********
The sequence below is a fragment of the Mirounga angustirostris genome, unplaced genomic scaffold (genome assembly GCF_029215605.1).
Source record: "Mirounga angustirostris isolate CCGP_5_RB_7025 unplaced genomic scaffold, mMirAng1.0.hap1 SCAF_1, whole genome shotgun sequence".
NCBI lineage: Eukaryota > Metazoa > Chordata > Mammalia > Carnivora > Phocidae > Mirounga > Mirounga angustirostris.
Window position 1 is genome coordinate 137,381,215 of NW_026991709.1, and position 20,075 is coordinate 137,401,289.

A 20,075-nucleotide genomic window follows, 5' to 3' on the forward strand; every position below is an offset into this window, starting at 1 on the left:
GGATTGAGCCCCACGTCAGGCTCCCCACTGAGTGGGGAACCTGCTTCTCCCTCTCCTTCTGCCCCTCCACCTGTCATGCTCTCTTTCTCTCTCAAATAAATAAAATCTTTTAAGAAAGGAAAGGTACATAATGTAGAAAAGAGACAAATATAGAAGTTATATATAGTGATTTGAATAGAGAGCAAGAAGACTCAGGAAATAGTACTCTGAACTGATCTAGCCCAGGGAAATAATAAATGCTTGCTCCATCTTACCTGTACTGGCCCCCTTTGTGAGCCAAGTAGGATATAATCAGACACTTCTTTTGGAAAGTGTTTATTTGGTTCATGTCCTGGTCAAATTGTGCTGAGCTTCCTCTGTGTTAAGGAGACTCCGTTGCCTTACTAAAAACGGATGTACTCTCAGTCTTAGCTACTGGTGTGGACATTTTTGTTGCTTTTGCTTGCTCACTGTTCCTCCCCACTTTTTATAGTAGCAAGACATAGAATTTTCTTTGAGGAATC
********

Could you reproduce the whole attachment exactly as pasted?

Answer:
The sequence below is a fragment of the Mirounga angustirostris genome, unplaced genomic scaffold (genome assembly GCF_029215605.1).
Source record: "Mirounga angustirostris isolate CCGP_5_RB_7025 unplaced genomic scaffold, mMirAng1.0.hap1 SCAF_1, whole genome shotgun sequence".
NCBI lineage: Eukaryota > Metazoa > Chordata > Mammalia > Carnivora > Phocidae > Mirounga > Mirounga angustirostris.
Window position 1 is genome coordinate 137,381,215 of NW_026991709.1, and position 20,075 is coordinate 137,401,289.

A 20,075-nucleotide genomic window follows, 5' to 3' on the forward strand; every position below is an offset into this window, starting at 1 on the left:
GGATTGAGCCCCACGTCAGGCTCCCCACTGAGTGGGGAACCTGCTTCTCCCTCTCCTTCTGCCCCTCCACCTGTCATGCTCTCTTTCTCTCTCAAATAAATAAAATCTTTTAAGAAAGGAAAGGTACATAATGTAGAAAAGAGACAAATATAGAAGTTATATATAGTGATTTGAATAGAGAGCAAGAAGACTCAGGAAATAGTACTCTGAACTGATCTAGCCCAGGGAAATAATAAATGCTTGCTCCATCTTACCTGTACTGGCCCCCTTTGTGAGCCAAGTAGGATATAATCAGACACTTCTTTTGGAAAGTGTTTATTTGGTTCATGTCCTGGTCAAATTGTGCTGAGCTTCCTCTGTGTTAAGGAGACTCCGTTGCCTTACTAAAAACGGATGTACTCTCAGTCTTAGCTACTGGTGTGGACATTTTTGTTGCTTTTGCTTGCTCACTGTTCCTCCCCACTTTTTATAGTAGCAAGACATAGAATTTTCTTTGAGGAATC